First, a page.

VI Role play (Mama Bear talks while preparing the breakfast and laying the table. Some Mama Bears ask the other two members of the family to help laying the table, in other bear families the students create a morning family conversation, in others the child and the father offer their help.)

VII Cloze up

Lesson 2

I Warm up

II Gap filling

The procedure is similar to that in the cloze test, but the purpose again is not testing – it is storytelling in a new situation and reinforcing the phrases, acquisition of the main structures. Working in pairs the students complete each other’s knowledge, discuss the gaps and the material and finally acquire new formulas and break some of the already acquired ones.

III The students create their own story using the key phrases:

Once upon a time there was/were………. That lived ………………

One day …………………………………………………………….

VI Cloze up

3. Cloze test analysis

The cloze test analysis shows that 100% of the students fill in correctly the phrases there once was a family of bears and in the forest.

54% of the students fill in the correct verb live. However only 8% use the past simple tense; 23% use the third person singular present simple tense; and 23% use the present simple unmarked, which is also acceptable in this case: we can view the family as a whole (3rd person singular) or as consisting of a few members (3rd person plural) (Molhova 1992).

31 % of the students fill in correctly in a pretty little house. The phrase sounds complete with one adjective.

77% correctly fill in one day, Mama Bear and their three bowls (bowl is a new word, introduced through the story).

69% – some porridge (porridge is also a new word).

The subject she in the beginning of a sentence is filled in by 23% of the students.

23% use in instead of into. Having in mind that these are young learners and the purpose is not testing, but linguistic and communicative skills development, the answer is correct.

23% of the students write Papa Bear said and 8% use say instead of the past simple tense.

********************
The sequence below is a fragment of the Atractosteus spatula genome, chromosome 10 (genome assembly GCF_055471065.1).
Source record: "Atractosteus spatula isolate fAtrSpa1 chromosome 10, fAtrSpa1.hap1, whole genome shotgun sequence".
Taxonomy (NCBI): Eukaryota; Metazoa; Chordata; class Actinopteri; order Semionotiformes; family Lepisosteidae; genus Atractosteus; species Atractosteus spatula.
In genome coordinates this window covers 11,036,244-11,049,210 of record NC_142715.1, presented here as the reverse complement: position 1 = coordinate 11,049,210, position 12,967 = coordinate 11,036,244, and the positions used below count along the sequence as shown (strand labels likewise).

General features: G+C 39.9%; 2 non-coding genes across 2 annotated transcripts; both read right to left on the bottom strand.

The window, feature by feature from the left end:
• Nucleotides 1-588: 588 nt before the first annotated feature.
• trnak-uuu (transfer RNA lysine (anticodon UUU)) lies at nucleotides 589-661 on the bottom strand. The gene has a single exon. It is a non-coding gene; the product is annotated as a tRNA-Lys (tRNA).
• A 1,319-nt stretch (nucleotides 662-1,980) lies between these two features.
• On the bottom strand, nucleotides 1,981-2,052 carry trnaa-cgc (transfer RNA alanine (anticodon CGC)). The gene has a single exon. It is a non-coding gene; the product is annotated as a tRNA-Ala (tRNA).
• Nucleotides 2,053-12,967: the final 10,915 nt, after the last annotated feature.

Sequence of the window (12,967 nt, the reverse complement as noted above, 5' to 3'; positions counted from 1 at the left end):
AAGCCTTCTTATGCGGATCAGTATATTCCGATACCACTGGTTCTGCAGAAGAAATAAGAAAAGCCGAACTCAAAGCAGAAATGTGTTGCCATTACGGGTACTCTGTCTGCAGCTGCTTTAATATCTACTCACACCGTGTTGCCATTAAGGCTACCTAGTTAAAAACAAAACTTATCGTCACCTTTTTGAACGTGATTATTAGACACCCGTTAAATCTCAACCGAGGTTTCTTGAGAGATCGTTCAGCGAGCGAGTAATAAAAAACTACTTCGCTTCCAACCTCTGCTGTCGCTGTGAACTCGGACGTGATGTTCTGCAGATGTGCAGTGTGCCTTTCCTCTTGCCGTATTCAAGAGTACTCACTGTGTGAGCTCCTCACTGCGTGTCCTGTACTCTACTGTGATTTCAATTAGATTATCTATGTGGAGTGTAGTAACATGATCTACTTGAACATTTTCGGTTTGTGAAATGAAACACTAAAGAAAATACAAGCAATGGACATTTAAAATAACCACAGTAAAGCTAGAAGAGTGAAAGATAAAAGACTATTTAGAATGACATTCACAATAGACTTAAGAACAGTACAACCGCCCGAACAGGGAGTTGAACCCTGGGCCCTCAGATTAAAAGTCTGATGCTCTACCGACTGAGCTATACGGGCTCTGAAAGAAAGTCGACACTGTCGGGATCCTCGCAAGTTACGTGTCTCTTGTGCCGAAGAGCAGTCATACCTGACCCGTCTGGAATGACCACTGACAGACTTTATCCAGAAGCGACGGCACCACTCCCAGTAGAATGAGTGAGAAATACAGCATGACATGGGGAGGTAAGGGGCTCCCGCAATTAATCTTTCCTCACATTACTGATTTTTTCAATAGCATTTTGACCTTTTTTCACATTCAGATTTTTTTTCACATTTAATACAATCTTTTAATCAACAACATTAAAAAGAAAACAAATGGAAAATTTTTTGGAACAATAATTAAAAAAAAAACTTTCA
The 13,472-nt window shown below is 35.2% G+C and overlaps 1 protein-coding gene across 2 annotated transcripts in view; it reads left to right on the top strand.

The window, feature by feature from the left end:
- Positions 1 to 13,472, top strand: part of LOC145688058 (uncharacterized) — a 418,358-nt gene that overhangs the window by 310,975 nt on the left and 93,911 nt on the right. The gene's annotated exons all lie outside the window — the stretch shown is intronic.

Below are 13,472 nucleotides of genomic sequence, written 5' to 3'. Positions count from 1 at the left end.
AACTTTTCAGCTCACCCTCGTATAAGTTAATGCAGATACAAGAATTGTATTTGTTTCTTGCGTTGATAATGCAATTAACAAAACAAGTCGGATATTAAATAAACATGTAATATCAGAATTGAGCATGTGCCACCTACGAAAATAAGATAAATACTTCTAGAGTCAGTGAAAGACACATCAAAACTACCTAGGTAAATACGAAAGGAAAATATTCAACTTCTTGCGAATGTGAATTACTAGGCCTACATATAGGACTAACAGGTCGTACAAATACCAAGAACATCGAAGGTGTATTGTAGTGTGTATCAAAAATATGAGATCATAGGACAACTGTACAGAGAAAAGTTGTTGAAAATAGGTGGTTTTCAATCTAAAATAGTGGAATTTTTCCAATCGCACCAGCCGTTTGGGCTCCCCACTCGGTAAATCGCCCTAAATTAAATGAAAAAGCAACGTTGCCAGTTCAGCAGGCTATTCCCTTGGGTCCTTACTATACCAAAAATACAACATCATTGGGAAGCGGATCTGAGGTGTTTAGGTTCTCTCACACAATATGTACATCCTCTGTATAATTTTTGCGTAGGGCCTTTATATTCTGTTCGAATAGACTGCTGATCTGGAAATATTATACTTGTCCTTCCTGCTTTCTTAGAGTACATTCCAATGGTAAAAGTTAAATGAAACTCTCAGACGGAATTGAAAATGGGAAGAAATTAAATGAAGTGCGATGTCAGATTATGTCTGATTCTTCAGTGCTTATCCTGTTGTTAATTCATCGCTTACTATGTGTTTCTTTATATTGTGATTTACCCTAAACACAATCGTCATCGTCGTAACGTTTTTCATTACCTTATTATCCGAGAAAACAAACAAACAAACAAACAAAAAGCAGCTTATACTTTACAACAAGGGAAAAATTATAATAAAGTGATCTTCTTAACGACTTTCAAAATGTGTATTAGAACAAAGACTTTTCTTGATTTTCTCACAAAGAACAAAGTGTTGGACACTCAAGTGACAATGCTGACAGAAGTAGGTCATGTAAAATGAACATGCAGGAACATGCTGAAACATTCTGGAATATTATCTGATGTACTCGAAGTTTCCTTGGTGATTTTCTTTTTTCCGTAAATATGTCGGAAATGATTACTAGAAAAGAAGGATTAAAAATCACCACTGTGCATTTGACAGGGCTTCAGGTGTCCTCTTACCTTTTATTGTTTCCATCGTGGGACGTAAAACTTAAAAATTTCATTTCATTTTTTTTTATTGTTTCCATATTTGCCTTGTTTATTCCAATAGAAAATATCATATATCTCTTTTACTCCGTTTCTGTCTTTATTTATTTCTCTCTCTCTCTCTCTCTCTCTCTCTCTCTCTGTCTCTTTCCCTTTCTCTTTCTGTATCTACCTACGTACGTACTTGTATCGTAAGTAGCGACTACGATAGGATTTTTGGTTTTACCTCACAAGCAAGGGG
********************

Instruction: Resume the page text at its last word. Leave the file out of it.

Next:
38% of the students use a wrong preposition (to) in the expression go for a walk. No one uses the correct preposition, which shows that in order to acquire the phrase, the students need more work. This is the reason next time we skip another word in the expression. The purpose is to stop the students’ attention on the phrase and this way give them a reason for reading it a few times while choosing the word walk.

The second phrase in the forest is filled in correctly by 62% of the students. This and the low result in the second half of the story show that if every 3rd word is deleted, the test becomes too long for young learners – the story should be split into 3 parts for the students to fill in most gaps (young learners have a comparatively short attention span (Trifonov 1996)). We can divide the class into 3 groups (this, however, means less number of tests for analysis) and if the check up is done by the teacher reading two words and making a pause for the whole class to react, the two groups who do not have this excerpt of the story, also take part in the choral answer, reinforcing the expressions and the whole story.

The analysis of the smaller cloze tests based on the tale divided into 3 parts, shows that the first 2 gaps in each excerpt are filled in correctly by 100% of the students and the result does not fall under 23% for the other gaps.

In the expression while the porridge cools 8% use until instead of while and 15% use then; 8% fill in correctly cools, 15% use cool and 31% – cold. Totally 54% use a word with the same root.

A …… girl is filled by little by 31% and 15% use beautiful, which is not the same as in the story, but makes a meaningful expression. This shows that the students can use the formula creatively, filling in the slots with a different word of the same class (adjective).

38% fill in correctly the name of the girl.

The phrase the … house is filled in by 45% of the students: 15% write bears’ (as in the story, 15% do not use the plural and the possessive markers (s’), 15% use little, which is meaningful in the given context. This again shows that the students think about the meaning of the story and not about the exact phrase they have met in it.

23% use correctly the verb in the expression knocked on the door; 38% use correctly the noun door and 15% use house instead of it.